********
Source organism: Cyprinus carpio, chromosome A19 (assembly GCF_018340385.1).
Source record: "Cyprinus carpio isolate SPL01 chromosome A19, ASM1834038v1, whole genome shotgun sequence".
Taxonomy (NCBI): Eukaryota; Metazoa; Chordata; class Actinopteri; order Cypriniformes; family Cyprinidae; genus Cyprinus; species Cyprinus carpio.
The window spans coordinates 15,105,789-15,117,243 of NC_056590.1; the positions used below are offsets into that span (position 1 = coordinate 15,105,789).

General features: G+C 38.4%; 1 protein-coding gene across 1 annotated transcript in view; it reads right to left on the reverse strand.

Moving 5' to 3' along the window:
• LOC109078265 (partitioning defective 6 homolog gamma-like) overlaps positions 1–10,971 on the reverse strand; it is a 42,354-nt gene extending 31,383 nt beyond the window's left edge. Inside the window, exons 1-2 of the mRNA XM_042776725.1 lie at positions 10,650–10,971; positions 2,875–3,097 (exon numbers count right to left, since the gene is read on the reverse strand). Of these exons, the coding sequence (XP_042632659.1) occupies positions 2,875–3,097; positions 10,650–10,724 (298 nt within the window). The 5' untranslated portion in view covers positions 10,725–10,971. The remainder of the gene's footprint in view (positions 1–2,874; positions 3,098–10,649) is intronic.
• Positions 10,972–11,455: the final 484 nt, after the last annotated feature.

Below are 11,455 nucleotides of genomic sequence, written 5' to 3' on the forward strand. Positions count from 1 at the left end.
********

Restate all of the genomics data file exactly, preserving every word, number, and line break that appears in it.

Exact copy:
Source organism: Cyprinus carpio, chromosome A19 (assembly GCF_018340385.1).
Source record: "Cyprinus carpio isolate SPL01 chromosome A19, ASM1834038v1, whole genome shotgun sequence".
Taxonomy (NCBI): Eukaryota; Metazoa; Chordata; class Actinopteri; order Cypriniformes; family Cyprinidae; genus Cyprinus; species Cyprinus carpio.
The window spans coordinates 15,105,789-15,117,243 of NC_056590.1; the positions used below are offsets into that span (position 1 = coordinate 15,105,789).

General features: G+C 38.4%; 1 protein-coding gene across 1 annotated transcript in view; it reads right to left on the reverse strand.

Moving 5' to 3' along the window:
• LOC109078265 (partitioning defective 6 homolog gamma-like) overlaps positions 1–10,971 on the reverse strand; it is a 42,354-nt gene extending 31,383 nt beyond the window's left edge. Inside the window, exons 1-2 of the mRNA XM_042776725.1 lie at positions 10,650–10,971; positions 2,875–3,097 (exon numbers count right to left, since the gene is read on the reverse strand). Of these exons, the coding sequence (XP_042632659.1) occupies positions 2,875–3,097; positions 10,650–10,724 (298 nt within the window). The 5' untranslated portion in view covers positions 10,725–10,971. The remainder of the gene's footprint in view (positions 1–2,874; positions 3,098–10,649) is intronic.
• Positions 10,972–11,455: the final 484 nt, after the last annotated feature.

Below are 11,455 nucleotides of genomic sequence, written 5' to 3' on the forward strand. Positions count from 1 at the left end.